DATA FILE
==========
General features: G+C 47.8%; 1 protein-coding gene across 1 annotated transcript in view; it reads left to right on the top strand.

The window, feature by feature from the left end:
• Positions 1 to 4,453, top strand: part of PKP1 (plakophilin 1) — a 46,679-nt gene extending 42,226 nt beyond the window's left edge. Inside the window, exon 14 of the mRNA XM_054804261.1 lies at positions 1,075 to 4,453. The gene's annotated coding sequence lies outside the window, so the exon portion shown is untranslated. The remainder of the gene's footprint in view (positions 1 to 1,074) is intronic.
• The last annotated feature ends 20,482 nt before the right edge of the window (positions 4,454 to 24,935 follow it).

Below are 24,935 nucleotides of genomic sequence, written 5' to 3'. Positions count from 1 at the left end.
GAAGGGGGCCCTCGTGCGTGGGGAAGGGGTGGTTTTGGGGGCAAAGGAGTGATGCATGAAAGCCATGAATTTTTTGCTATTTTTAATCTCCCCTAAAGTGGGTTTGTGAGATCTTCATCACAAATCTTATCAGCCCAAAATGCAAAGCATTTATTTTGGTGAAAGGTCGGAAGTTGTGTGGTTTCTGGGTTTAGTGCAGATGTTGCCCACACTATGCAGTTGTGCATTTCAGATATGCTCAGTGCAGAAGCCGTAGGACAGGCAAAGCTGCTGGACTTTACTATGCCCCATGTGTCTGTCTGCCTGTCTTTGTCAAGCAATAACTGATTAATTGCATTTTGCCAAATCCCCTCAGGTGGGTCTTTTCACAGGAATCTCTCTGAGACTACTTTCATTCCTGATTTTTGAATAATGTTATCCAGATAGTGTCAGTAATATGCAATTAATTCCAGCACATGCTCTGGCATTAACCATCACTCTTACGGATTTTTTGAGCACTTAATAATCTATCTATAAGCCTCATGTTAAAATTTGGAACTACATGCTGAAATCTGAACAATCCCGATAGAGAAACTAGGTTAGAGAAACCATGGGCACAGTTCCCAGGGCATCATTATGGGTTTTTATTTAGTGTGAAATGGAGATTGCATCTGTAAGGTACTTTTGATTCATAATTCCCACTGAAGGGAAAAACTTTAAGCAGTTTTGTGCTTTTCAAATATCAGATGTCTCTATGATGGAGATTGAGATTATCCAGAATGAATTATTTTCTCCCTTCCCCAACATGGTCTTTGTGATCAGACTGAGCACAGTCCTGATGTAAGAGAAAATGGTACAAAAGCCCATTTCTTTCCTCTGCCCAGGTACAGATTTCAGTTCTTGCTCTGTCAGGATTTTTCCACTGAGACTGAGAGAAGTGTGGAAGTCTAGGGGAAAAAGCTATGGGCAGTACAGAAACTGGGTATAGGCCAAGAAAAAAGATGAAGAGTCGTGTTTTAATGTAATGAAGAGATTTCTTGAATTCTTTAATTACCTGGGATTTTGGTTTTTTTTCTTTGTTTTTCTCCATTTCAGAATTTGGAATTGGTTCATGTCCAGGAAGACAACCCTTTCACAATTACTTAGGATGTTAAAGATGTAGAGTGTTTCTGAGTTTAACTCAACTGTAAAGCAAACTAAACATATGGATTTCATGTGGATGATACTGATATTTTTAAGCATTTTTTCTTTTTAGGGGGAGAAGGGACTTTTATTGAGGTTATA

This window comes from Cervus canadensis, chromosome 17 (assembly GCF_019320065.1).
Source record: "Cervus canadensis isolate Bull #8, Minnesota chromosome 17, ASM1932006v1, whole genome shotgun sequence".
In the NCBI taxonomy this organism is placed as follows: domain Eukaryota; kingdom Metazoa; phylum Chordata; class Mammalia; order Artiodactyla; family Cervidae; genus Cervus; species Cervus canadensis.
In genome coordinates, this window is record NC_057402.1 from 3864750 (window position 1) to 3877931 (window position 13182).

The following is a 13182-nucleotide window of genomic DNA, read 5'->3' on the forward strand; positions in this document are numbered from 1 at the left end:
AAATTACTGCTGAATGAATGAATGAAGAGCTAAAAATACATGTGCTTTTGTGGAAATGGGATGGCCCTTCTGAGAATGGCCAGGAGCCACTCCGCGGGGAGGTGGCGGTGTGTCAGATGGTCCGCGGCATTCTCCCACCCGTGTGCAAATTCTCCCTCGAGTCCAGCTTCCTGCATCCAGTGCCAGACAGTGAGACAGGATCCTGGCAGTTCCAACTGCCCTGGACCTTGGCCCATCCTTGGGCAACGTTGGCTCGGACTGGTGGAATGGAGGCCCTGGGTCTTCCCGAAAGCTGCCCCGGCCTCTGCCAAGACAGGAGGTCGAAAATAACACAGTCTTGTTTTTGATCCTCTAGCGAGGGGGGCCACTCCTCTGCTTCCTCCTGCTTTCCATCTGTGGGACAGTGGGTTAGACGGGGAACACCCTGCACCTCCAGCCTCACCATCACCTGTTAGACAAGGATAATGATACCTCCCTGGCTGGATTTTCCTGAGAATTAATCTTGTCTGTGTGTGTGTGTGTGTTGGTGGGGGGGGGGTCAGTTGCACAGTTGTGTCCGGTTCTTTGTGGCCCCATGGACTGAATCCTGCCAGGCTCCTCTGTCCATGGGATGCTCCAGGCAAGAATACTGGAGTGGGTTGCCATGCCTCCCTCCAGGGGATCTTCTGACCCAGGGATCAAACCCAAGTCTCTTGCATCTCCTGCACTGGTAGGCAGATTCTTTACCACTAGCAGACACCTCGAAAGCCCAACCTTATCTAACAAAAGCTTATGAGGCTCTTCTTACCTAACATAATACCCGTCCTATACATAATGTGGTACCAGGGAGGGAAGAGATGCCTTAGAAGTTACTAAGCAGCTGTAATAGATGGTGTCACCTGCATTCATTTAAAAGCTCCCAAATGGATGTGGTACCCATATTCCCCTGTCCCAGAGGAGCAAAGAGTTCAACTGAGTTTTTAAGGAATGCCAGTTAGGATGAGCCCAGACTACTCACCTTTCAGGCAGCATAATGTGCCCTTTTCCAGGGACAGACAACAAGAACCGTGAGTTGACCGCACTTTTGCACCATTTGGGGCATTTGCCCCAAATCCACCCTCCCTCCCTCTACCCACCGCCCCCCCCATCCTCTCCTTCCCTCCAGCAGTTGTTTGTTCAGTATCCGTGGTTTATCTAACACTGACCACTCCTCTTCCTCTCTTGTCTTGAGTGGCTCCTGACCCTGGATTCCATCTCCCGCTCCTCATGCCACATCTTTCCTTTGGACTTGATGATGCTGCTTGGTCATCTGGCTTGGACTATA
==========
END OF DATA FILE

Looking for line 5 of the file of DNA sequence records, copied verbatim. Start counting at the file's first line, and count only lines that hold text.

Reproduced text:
Below are 24,935 nucleotides of genomic sequence, written 5' to 3'. Positions count from 1 at the left end.